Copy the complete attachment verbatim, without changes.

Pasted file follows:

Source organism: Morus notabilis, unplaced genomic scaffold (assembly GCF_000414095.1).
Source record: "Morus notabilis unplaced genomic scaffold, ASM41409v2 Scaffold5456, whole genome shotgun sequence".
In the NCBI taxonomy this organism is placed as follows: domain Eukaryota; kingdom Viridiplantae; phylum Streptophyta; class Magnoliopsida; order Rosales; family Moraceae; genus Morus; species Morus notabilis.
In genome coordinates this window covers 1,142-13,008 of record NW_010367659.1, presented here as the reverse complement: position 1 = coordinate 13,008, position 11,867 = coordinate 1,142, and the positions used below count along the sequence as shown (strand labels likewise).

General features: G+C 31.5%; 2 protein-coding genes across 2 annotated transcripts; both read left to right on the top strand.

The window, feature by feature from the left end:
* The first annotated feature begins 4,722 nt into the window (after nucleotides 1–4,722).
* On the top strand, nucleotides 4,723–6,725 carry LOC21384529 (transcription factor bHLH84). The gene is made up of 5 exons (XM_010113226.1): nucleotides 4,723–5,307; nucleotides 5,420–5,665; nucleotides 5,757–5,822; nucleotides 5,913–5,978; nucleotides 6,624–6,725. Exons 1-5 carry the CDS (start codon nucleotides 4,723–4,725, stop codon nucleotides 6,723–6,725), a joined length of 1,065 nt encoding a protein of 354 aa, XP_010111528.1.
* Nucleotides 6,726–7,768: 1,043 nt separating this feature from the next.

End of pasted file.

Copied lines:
Source organism: Morus notabilis, unplaced genomic scaffold (assembly GCF_000414095.1).
Source record: "Morus notabilis unplaced genomic scaffold, ASM41409v2 Scaffold5456, whole genome shotgun sequence".
In the NCBI taxonomy this organism is placed as follows: domain Eukaryota; kingdom Viridiplantae; phylum Streptophyta; class Magnoliopsida; order Rosales; family Moraceae; genus Morus; species Morus notabilis.
In genome coordinates this window covers 1,142-13,008 of record NW_010367659.1, presented here as the reverse complement: position 1 = coordinate 13,008, position 11,867 = coordinate 1,142, and the positions used below count along the sequence as shown (strand labels likewise).

General features: G+C 31.5%; 2 protein-coding genes across 2 annotated transcripts; both read left to right on the top strand.

The window, feature by feature from the left end:
* The first annotated feature begins 4,722 nt into the window (after nucleotides 1–4,722).
* On the top strand, nucleotides 4,723–6,725 carry LOC21384529 (transcription factor bHLH84). The gene is made up of 5 exons (XM_010113226.1): nucleotides 4,723–5,307; nucleotides 5,420–5,665; nucleotides 5,757–5,822; nucleotides 5,913–5,978; nucleotides 6,624–6,725. Exons 1-5 carry the CDS (start codon nucleotides 4,723–4,725, stop codon nucleotides 6,723–6,725), a joined length of 1,065 nt encoding a protein of 354 aa, XP_010111528.1.
* Nucleotides 6,726–7,768: 1,043 nt separating this feature from the next.